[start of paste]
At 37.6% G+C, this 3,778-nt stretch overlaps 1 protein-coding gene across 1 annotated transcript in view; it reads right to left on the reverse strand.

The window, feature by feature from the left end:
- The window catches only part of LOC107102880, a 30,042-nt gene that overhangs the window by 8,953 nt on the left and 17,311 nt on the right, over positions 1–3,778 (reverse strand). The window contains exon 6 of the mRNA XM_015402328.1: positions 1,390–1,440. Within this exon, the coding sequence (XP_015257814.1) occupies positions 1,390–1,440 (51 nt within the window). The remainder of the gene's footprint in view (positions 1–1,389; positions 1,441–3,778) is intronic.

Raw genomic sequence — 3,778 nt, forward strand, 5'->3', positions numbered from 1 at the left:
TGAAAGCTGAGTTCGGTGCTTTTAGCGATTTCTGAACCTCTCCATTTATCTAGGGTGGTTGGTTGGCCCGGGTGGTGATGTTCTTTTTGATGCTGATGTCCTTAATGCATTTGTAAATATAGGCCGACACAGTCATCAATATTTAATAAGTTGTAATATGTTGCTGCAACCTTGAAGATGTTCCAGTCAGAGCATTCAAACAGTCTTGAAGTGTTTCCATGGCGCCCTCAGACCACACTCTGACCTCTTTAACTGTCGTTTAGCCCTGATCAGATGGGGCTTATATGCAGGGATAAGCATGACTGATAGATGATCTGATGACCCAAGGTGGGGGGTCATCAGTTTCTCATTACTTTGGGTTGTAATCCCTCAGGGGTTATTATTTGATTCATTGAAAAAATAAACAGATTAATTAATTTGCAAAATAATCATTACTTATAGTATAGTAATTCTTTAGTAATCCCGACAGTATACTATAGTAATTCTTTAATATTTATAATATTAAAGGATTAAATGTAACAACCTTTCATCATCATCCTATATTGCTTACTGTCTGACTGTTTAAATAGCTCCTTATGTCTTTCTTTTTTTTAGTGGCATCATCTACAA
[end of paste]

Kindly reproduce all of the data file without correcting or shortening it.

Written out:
At 37.6% G+C, this 3,778-nt stretch overlaps 1 protein-coding gene across 1 annotated transcript in view; it reads right to left on the reverse strand.

The window, feature by feature from the left end:
- The window catches only part of LOC107102880, a 30,042-nt gene that overhangs the window by 8,953 nt on the left and 17,311 nt on the right, over positions 1–3,778 (reverse strand). The window contains exon 6 of the mRNA XM_015402328.1: positions 1,390–1,440. Within this exon, the coding sequence (XP_015257814.1) occupies positions 1,390–1,440 (51 nt within the window). The remainder of the gene's footprint in view (positions 1–1,389; positions 1,441–3,778) is intronic.

Raw genomic sequence — 3,778 nt, forward strand, 5'->3', positions numbered from 1 at the left:
TGAAAGCTGAGTTCGGTGCTTTTAGCGATTTCTGAACCTCTCCATTTATCTAGGGTGGTTGGTTGGCCCGGGTGGTGATGTTCTTTTTGATGCTGATGTCCTTAATGCATTTGTAAATATAGGCCGACACAGTCATCAATATTTAATAAGTTGTAATATGTTGCTGCAACCTTGAAGATGTTCCAGTCAGAGCATTCAAACAGTCTTGAAGTGTTTCCATGGCGCCCTCAGACCACACTCTGACCTCTTTAACTGTCGTTTAGCCCTGATCAGATGGGGCTTATATGCAGGGATAAGCATGACTGATAGATGATCTGATGACCCAAGGTGGGGGGTCATCAGTTTCTCATTACTTTGGGTTGTAATCCCTCAGGGGTTATTATTTGATTCATTGAAAAAATAAACAGATTAATTAATTTGCAAAATAATCATTACTTATAGTATAGTAATTCTTTAGTAATCCCGACAGTATACTATAGTAATTCTTTAATATTTATAATATTAAAGGATTAAATGTAACAACCTTTCATCATCATCCTATATTGCTTACTGTCTGACTGTTTAAATAGCTCCTTATGTCTTTCTTTTTTTTAGTGGCATCATCTACAA